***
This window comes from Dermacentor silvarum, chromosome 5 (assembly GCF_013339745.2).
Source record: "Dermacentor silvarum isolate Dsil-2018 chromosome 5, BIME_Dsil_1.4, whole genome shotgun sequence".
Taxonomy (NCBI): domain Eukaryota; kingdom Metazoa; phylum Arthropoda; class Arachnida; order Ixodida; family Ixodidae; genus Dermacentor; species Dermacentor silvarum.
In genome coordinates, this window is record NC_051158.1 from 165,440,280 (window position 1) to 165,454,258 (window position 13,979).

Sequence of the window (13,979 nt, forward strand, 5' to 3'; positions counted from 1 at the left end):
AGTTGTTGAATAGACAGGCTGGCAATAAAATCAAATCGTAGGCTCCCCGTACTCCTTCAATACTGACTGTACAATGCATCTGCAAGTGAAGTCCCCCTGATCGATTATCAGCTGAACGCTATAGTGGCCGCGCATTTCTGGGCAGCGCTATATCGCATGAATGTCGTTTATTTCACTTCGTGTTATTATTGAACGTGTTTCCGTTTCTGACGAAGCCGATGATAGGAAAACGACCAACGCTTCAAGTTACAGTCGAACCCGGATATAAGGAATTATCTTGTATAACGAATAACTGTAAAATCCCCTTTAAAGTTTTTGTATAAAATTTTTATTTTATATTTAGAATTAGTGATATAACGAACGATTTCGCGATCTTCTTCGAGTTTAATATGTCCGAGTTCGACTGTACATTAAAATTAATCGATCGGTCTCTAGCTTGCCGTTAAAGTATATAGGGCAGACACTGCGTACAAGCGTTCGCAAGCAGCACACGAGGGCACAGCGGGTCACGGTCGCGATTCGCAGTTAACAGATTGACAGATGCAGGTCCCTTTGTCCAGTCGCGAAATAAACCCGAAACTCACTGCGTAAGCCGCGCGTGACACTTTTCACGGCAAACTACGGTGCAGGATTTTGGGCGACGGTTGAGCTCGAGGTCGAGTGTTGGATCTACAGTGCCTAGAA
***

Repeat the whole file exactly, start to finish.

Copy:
This window comes from Dermacentor silvarum, chromosome 5 (assembly GCF_013339745.2).
Source record: "Dermacentor silvarum isolate Dsil-2018 chromosome 5, BIME_Dsil_1.4, whole genome shotgun sequence".
Taxonomy (NCBI): domain Eukaryota; kingdom Metazoa; phylum Arthropoda; class Arachnida; order Ixodida; family Ixodidae; genus Dermacentor; species Dermacentor silvarum.
In genome coordinates, this window is record NC_051158.1 from 165,440,280 (window position 1) to 165,454,258 (window position 13,979).

Sequence of the window (13,979 nt, forward strand, 5' to 3'; positions counted from 1 at the left end):
AGTTGTTGAATAGACAGGCTGGCAATAAAATCAAATCGTAGGCTCCCCGTACTCCTTCAATACTGACTGTACAATGCATCTGCAAGTGAAGTCCCCCTGATCGATTATCAGCTGAACGCTATAGTGGCCGCGCATTTCTGGGCAGCGCTATATCGCATGAATGTCGTTTATTTCACTTCGTGTTATTATTGAACGTGTTTCCGTTTCTGACGAAGCCGATGATAGGAAAACGACCAACGCTTCAAGTTACAGTCGAACCCGGATATAAGGAATTATCTTGTATAACGAATAACTGTAAAATCCCCTTTAAAGTTTTTGTATAAAATTTTTATTTTATATTTAGAATTAGTGATATAACGAACGATTTCGCGATCTTCTTCGAGTTTAATATGTCCGAGTTCGACTGTACATTAAAATTAATCGATCGGTCTCTAGCTTGCCGTTAAAGTATATAGGGCAGACACTGCGTACAAGCGTTCGCAAGCAGCACACGAGGGCACAGCGGGTCACGGTCGCGATTCGCAGTTAACAGATTGACAGATGCAGGTCCCTTTGTCCAGTCGCGAAATAAACCCGAAACTCACTGCGTAAGCCGCGCGTGACACTTTTCACGGCAAACTACGGTGCAGGATTTTGGGCGACGGTTGAGCTCGAGGTCGAGTGTTGGATCTACAGTGCCTAGAA